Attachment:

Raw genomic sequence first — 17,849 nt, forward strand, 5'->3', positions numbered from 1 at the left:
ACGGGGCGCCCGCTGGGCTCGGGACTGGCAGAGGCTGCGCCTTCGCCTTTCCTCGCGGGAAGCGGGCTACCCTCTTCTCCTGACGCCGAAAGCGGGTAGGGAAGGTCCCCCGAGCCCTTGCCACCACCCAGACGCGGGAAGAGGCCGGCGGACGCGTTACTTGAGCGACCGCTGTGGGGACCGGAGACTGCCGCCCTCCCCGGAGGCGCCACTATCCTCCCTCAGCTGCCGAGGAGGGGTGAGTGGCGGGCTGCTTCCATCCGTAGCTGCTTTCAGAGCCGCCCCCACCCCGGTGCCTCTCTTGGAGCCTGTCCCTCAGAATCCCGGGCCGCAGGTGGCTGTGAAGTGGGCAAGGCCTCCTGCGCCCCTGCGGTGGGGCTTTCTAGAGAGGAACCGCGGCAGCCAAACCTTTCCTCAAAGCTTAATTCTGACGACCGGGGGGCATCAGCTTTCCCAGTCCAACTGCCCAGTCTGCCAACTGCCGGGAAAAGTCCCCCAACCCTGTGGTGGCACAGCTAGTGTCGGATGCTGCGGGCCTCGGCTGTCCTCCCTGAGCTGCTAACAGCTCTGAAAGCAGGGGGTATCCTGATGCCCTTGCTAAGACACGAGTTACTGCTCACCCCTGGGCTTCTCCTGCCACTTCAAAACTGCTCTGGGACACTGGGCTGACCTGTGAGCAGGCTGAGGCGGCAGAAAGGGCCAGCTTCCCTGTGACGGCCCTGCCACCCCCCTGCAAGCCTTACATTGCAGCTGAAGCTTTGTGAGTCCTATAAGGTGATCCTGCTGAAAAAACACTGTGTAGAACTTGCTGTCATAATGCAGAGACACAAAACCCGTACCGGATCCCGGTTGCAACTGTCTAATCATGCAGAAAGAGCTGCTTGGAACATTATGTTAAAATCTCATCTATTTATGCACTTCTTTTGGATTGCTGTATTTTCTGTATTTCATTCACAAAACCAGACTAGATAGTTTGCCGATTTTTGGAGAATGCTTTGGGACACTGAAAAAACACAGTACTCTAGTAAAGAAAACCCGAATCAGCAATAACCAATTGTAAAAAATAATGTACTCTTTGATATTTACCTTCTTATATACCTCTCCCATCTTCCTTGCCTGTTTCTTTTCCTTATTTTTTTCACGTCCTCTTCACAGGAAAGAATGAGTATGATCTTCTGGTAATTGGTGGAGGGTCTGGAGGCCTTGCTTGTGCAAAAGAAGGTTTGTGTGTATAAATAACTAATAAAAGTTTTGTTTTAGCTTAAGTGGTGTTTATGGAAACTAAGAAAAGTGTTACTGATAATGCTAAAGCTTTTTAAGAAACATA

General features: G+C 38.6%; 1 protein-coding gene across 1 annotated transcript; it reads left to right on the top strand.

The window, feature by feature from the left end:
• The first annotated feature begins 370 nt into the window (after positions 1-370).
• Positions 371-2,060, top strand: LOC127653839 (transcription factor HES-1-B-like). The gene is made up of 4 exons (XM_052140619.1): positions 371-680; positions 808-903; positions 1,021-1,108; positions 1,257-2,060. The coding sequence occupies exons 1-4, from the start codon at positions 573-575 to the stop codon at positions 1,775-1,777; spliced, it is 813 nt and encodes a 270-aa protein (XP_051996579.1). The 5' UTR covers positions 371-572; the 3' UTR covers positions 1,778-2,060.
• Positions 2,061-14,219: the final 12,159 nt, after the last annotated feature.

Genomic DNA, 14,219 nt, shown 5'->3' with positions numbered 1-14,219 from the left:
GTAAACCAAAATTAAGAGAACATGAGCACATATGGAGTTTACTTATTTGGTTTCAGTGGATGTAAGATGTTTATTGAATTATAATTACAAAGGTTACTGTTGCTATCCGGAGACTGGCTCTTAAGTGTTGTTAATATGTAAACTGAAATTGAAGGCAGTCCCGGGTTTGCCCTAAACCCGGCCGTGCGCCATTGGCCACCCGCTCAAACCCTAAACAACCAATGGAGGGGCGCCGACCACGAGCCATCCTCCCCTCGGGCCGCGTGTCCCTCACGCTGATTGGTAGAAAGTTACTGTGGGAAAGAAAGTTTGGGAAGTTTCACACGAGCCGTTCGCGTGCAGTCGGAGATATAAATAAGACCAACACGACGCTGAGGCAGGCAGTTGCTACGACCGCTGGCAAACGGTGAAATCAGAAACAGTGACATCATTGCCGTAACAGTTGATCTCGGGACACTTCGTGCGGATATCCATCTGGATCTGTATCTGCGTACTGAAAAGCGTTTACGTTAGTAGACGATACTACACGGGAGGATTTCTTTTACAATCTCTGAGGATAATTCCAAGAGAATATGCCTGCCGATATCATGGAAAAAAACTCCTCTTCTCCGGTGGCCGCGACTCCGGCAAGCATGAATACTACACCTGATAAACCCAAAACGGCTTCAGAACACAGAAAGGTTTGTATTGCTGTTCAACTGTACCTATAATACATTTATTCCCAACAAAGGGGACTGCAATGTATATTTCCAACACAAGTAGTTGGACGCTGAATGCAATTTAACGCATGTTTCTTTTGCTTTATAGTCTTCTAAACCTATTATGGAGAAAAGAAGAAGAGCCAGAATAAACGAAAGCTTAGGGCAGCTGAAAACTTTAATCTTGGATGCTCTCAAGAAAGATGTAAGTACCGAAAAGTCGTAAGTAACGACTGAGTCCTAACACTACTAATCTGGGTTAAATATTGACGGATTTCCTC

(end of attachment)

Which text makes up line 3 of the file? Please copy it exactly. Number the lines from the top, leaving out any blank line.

General features: G+C 38.6%; 1 protein-coding gene across 1 annotated transcript; it reads left to right on the top strand.